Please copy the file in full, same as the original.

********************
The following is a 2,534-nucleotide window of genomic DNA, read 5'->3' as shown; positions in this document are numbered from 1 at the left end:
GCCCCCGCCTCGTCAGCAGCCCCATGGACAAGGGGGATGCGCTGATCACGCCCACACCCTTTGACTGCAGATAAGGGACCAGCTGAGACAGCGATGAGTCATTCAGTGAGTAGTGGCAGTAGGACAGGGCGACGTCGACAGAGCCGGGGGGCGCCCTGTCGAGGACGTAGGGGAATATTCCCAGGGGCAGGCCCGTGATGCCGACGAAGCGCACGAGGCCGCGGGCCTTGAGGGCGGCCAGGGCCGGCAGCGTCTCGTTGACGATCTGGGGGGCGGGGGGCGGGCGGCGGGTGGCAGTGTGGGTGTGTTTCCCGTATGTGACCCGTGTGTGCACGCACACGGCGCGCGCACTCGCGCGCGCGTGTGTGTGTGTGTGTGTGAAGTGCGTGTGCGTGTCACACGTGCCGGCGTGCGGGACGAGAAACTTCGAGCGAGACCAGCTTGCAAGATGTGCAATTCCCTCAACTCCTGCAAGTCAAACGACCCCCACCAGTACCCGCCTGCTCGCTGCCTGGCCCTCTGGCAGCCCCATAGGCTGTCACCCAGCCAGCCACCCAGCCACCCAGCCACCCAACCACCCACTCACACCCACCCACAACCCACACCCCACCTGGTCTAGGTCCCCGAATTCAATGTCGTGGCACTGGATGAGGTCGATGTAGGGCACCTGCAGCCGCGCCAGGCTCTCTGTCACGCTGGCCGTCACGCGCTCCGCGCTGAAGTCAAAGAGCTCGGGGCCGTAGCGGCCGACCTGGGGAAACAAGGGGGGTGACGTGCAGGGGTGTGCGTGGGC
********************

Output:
The following is a 2,534-nucleotide window of genomic DNA, read 5'->3' as shown; positions in this document are numbered from 1 at the left end:
GCCCCCGCCTCGTCAGCAGCCCCATGGACAAGGGGGATGCGCTGATCACGCCCACACCCTTTGACTGCAGATAAGGGACCAGCTGAGACAGCGATGAGTCATTCAGTGAGTAGTGGCAGTAGGACAGGGCGACGTCGACAGAGCCGGGGGGCGCCCTGTCGAGGACGTAGGGGAATATTCCCAGGGGCAGGCCCGTGATGCCGACGAAGCGCACGAGGCCGCGGGCCTTGAGGGCGGCCAGGGCCGGCAGCGTCTCGTTGACGATCTGGGGGGCGGGGGGCGGGCGGCGGGTGGCAGTGTGGGTGTGTTTCCCGTATGTGACCCGTGTGTGCACGCACACGGCGCGCGCACTCGCGCGCGCGTGTGTGTGTGTGTGTGTGAAGTGCGTGTGCGTGTCACACGTGCCGGCGTGCGGGACGAGAAACTTCGAGCGAGACCAGCTTGCAAGATGTGCAATTCCCTCAACTCCTGCAAGTCAAACGACCCCCACCAGTACCCGCCTGCTCGCTGCCTGGCCCTCTGGCAGCCCCATAGGCTGTCACCCAGCCAGCCACCCAGCCACCCAGCCACCCAACCACCCACTCACACCCACCCACAACCCACACCCCACCTGGTCTAGGTCCCCGAATTCAATGTCGTGGCACTGGATGAGGTCGATGTAGGGCACCTGCAGCCGCGCCAGGCTCTCTGTCACGCTGGCCGTCACGCGCTCCGCGCTGAAGTCAAAGAGCTCGGGGCCGTAGCGGCCGACCTGGGGAAACAAGGGGGGTGACGTGCAGGGGTGTGCGTGGGC